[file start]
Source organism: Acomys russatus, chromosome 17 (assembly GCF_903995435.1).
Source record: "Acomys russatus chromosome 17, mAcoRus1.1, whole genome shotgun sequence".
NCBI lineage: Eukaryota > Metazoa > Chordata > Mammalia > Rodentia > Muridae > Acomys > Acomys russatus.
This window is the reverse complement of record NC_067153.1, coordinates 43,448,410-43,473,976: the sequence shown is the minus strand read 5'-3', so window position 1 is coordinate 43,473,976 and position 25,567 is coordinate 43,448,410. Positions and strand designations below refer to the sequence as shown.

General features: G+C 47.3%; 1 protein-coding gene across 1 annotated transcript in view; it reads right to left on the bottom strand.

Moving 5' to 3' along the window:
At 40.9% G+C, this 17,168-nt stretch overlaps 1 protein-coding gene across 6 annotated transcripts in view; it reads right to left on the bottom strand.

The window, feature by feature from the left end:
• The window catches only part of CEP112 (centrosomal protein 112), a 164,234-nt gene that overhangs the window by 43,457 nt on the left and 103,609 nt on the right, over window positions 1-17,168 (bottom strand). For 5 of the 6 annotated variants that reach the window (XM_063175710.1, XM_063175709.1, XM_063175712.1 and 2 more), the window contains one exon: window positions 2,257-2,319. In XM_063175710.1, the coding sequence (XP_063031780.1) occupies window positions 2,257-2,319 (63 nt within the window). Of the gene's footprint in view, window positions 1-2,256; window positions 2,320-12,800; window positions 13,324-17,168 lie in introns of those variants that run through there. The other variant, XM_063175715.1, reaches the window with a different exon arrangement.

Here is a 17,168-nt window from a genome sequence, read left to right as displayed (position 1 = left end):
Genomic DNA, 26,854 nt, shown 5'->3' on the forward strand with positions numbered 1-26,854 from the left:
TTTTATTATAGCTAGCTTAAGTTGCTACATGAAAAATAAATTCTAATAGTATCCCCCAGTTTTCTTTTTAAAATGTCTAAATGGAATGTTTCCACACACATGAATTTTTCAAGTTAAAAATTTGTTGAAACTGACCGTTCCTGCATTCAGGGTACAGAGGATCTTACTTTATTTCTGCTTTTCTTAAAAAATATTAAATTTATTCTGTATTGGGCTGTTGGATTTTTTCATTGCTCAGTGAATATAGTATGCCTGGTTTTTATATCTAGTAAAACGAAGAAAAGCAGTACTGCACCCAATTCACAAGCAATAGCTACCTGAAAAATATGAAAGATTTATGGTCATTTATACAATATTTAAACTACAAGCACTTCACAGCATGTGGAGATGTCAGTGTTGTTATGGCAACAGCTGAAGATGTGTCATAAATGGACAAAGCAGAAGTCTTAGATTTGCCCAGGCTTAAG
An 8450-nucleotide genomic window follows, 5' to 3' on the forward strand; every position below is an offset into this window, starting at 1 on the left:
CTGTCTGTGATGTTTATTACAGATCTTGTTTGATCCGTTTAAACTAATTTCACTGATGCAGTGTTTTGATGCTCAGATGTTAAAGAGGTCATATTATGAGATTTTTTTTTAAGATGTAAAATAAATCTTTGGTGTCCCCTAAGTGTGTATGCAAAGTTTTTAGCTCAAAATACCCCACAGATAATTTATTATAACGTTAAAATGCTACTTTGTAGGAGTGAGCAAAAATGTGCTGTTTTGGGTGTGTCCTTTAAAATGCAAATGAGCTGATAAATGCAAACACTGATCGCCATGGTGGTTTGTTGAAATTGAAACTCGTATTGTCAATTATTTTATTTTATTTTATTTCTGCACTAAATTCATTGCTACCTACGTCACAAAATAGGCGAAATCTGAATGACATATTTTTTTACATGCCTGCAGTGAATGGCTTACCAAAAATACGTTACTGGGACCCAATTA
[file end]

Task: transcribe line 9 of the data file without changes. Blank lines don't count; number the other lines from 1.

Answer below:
• The window catches only part of CEP112 (centrosomal protein 112), a 164,234-nt gene that overhangs the window by 43,457 nt on the left and 103,609 nt on the right, over window positions 1-17,168 (bottom strand). For 5 of the 6 annotated variants that reach the window (XM_063175710.1, XM_063175709.1, XM_063175712.1 and 2 more), the window contains one exon: window positions 2,257-2,319. In XM_063175710.1, the coding sequence (XP_063031780.1) occupies window positions 2,257-2,319 (63 nt within the window). Of the gene's footprint in view, window positions 1-2,256; window positions 2,320-12,800; window positions 13,324-17,168 lie in introns of those variants that run through there. The other variant, XM_063175715.1, reaches the window with a different exon arrangement.